by Ed Lyon
In the early 1970s, an armed team entered a Stockholm, Sweden, bank to rescue hostages being held by bank robbers, as well as to, hopefully, arrest the robbers.
To the rescuers’ shock and surprise, the hostages took up weapons with their captors to fight against their rescuers. The psychological condition the hostages had succumbed to became aptly known as Stockholm syndrome.
In January 2018, Houston, Texas, an unnamed FBI agent employed an unorthodox solution to ensure against any possibility of being resisted by the hostage he was helping to rescue. The agent stuck the barrel of his M-4 rifle in the window of the dark room where hostage Ulises Valladares lay bound on a sofa — and shot Valladares.
The agent stated that when he stuck his M-4’s barrel into the window, someone grabbed the barrel, causing the agent to fire it twice, killing Valladares, who turned out to be the room’s only occupant.
In October 2018, Houston Police Chief Art Acevedo expressed disbelief in the agent’s story. “Our investigative findings do not support the description of how the shooting occurred by the shooting agent,” Chief Acevedo publically stated.
What a shame for Valladares’ orphaned son, whose mother died from cancer last year, that the Houston Police Department is not the lead agency in this investigation. The FBI is not saying anything. It is busy investigating itself. Law enforcement leaks hint that the feds may be checking to see if the agent lied, was simply negligent in his actions, or whether the early-morning rescue raid was just ill-prepared and improperly executed.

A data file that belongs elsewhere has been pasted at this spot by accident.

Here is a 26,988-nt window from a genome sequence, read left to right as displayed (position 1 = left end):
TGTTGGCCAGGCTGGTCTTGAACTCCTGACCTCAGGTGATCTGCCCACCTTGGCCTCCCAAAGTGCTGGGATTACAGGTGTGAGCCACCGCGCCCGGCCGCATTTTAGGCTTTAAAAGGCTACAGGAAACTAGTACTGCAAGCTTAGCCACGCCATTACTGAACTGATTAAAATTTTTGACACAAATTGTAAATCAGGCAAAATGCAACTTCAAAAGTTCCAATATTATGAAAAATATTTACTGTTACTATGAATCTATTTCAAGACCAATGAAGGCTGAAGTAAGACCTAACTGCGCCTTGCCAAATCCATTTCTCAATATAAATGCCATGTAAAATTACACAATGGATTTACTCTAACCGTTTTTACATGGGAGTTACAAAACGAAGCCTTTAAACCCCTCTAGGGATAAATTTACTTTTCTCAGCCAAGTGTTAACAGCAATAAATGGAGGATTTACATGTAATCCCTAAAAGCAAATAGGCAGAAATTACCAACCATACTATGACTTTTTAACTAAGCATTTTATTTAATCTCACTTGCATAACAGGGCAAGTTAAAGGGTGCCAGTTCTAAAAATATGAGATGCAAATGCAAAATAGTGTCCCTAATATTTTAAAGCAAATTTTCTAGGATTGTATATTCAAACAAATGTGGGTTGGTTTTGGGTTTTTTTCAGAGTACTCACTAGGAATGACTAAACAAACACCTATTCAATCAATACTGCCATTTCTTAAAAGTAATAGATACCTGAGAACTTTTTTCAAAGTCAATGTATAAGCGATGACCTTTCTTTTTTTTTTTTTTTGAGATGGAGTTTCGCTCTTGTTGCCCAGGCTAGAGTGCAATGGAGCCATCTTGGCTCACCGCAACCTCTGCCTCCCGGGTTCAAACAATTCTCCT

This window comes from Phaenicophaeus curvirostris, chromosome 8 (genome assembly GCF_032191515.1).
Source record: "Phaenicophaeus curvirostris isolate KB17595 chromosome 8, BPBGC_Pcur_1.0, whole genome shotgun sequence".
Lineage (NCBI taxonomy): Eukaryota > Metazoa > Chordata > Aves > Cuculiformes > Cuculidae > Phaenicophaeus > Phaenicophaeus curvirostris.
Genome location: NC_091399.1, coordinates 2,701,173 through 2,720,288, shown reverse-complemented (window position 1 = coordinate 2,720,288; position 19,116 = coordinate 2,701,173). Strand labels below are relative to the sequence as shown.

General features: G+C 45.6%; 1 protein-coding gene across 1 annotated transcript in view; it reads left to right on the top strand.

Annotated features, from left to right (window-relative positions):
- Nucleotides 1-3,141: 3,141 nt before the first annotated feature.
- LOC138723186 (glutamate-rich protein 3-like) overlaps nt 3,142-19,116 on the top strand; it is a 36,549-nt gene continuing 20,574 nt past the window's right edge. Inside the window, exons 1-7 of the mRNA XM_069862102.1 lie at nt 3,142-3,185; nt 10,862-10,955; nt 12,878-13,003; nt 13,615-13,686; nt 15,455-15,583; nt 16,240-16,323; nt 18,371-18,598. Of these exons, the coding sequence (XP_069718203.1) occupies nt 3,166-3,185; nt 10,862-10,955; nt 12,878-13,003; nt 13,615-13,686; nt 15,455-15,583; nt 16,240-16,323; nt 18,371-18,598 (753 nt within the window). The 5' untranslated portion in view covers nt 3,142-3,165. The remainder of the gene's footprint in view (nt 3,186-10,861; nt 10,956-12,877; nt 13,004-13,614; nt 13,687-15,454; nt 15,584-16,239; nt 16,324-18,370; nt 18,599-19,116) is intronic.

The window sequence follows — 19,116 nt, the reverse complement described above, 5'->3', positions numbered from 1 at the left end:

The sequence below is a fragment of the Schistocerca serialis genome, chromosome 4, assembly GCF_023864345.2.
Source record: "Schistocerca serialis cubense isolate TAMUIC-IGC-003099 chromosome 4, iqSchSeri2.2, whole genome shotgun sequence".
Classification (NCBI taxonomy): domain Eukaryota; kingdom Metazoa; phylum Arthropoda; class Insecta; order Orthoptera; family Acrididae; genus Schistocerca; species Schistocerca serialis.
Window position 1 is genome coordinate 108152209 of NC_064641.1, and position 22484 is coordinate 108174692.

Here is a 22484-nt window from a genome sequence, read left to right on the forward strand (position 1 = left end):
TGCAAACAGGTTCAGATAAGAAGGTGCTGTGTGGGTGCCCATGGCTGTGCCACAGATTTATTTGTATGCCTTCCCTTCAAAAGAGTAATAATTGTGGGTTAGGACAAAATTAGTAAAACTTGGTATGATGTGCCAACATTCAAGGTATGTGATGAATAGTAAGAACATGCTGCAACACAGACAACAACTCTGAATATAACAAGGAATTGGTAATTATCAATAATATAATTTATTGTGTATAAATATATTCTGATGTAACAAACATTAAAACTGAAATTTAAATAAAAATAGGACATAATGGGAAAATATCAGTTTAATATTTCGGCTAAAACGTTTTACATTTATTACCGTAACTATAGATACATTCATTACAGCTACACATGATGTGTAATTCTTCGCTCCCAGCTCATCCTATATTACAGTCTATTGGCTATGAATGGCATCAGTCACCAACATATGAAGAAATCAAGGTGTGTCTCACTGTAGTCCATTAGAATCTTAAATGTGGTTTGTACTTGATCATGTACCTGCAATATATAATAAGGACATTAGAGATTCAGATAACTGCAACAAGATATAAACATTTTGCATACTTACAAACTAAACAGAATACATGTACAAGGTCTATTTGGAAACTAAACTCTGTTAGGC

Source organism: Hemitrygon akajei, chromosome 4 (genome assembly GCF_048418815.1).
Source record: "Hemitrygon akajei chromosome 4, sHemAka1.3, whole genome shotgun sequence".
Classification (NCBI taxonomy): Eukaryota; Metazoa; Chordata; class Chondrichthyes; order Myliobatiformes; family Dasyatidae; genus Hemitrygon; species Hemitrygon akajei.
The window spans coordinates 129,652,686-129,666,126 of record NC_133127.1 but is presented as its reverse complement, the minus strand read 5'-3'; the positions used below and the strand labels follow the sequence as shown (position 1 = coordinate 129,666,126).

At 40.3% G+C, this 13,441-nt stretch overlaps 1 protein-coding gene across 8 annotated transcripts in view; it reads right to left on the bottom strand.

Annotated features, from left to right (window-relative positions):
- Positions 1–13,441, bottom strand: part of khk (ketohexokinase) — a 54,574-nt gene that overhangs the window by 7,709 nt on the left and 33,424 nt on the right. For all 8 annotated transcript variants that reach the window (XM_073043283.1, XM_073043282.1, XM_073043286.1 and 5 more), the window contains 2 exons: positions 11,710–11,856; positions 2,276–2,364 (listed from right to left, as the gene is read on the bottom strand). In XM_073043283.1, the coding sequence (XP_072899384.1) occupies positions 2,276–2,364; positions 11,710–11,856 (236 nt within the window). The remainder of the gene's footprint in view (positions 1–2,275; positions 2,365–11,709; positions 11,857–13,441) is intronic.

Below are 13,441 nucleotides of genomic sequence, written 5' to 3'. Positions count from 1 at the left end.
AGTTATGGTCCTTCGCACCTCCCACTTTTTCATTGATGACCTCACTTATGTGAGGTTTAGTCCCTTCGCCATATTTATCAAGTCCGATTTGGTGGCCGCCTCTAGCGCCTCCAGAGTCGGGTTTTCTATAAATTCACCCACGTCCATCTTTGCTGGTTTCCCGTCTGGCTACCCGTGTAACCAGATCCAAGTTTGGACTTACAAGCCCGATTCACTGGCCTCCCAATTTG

This is only one instance of the recent buffoonish conduct by FBI agents where their firearms are involved. In June 2018, an off-duty FBI agent performed a back flip while break dancing at a nightclub. His unsecured pistol dropped, hit the floor, discharged, and a patron was hit in his leg by the bullet. The agent pleaded guilty in state court and received two years of probation. In character, the FBI is saying nothing about whether the person is still an agency employee.
The FBI, being the FBI, is seemingly accountable to no one but itself. Just as they investigate themselves, they may disclose, or as usually is the case, not disclose, statistics about shooting incidents their agents are involved in. Only after losing a Freedom of Information Act (“FOIA”) lawsuit to The New York Times seeking such statistics from 1993 to 2011 did the FBI produce heavily redacted information that resulted in a 2013 article for the paper. A recent, similar request to the FBI by NBC News for continuing data from 2011 to the present was met by a direction to file a FOIA request. Due to FOIA-request backlogs, it may take years for the FBI to comply. A subsequent request for expedited handling for that reason was denied.
However, in a recent ‘Do as I say, not as I do’ move, the FBI has embarked on a campaign to encourage local law enforcement agencies to publically disclose information on their departments’ use-of-force incidents and enter the data into a new federal database.
Sheriff Bob Gualtieri of Pinellas County, Florida, and Police Chief Gina Hawkins of Fayetteville, North Carolina, are two of the FBI video stars. They are strongly urging locals to submit to the transparency the FBI itself refuses to provide and further encourage the surrender of data to the new federal database of local use-of-force statistics and information that the FBI says it also will contribute to but has yet to make good on its word on that score, either.
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